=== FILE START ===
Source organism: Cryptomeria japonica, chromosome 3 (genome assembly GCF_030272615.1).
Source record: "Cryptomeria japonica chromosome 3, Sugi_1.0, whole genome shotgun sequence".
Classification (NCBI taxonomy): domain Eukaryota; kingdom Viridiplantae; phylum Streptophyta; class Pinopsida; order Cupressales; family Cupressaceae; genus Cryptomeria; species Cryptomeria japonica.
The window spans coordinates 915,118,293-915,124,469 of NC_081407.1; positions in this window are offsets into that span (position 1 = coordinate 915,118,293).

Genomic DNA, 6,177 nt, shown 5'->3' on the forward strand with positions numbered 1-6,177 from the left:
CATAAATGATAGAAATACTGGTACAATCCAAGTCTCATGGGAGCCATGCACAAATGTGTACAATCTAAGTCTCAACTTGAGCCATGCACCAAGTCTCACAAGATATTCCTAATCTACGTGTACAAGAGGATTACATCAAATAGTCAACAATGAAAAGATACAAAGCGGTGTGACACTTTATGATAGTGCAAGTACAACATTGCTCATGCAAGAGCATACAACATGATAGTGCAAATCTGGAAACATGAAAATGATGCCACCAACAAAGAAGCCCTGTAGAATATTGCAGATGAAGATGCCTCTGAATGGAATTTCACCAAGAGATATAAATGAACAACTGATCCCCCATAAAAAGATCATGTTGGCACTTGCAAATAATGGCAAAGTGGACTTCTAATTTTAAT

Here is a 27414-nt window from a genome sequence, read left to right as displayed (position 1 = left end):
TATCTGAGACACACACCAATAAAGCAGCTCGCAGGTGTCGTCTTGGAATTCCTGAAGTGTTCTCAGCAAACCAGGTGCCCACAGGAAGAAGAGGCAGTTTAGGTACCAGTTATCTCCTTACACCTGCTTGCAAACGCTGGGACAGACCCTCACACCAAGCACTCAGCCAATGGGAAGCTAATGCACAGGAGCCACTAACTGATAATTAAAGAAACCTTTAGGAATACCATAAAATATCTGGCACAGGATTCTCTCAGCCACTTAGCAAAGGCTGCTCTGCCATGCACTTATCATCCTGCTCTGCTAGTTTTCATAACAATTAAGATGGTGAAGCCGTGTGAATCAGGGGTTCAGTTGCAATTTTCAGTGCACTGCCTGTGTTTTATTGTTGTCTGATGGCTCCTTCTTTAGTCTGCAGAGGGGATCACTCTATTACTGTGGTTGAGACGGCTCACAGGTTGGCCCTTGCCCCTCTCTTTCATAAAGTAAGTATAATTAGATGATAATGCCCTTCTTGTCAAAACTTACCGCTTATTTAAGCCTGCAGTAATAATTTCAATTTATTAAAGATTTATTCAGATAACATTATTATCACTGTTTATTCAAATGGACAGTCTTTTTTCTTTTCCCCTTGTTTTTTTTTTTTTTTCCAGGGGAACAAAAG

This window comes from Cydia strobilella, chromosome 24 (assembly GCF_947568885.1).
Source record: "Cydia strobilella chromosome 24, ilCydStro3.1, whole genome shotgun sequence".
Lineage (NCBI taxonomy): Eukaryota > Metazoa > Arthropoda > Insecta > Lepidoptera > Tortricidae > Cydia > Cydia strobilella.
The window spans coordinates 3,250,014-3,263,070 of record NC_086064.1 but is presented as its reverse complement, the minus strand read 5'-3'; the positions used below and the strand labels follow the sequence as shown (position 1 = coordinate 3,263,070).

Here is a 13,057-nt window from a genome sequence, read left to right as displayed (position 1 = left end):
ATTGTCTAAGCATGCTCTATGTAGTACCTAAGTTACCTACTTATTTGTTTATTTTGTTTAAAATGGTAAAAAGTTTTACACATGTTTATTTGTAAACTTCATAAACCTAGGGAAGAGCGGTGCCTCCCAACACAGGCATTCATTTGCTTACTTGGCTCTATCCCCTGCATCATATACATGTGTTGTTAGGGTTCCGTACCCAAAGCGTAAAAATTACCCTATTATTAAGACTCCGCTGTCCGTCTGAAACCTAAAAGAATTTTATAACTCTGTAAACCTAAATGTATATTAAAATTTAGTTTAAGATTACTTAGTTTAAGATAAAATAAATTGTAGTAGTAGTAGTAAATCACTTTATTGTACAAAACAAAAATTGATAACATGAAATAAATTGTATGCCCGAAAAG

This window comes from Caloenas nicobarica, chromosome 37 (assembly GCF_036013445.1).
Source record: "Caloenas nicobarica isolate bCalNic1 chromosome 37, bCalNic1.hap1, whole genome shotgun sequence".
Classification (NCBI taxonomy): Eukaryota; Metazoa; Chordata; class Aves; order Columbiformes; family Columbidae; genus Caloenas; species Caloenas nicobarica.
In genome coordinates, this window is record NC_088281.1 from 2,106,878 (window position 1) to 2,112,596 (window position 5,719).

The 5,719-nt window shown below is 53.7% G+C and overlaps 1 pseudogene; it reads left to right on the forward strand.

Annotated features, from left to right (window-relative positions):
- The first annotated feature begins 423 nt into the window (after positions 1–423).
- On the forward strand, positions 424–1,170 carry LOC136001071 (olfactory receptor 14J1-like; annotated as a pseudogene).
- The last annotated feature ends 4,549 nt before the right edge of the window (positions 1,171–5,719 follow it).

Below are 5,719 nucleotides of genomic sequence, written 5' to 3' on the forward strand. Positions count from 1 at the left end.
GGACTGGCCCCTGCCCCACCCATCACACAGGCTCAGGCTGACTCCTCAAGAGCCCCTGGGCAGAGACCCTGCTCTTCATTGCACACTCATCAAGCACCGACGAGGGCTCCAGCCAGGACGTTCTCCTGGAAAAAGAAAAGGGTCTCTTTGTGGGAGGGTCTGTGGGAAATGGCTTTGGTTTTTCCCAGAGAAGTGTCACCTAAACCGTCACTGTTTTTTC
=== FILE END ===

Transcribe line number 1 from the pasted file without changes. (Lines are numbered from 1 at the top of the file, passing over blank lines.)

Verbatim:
Source organism: Cryptomeria japonica, chromosome 3 (genome assembly GCF_030272615.1).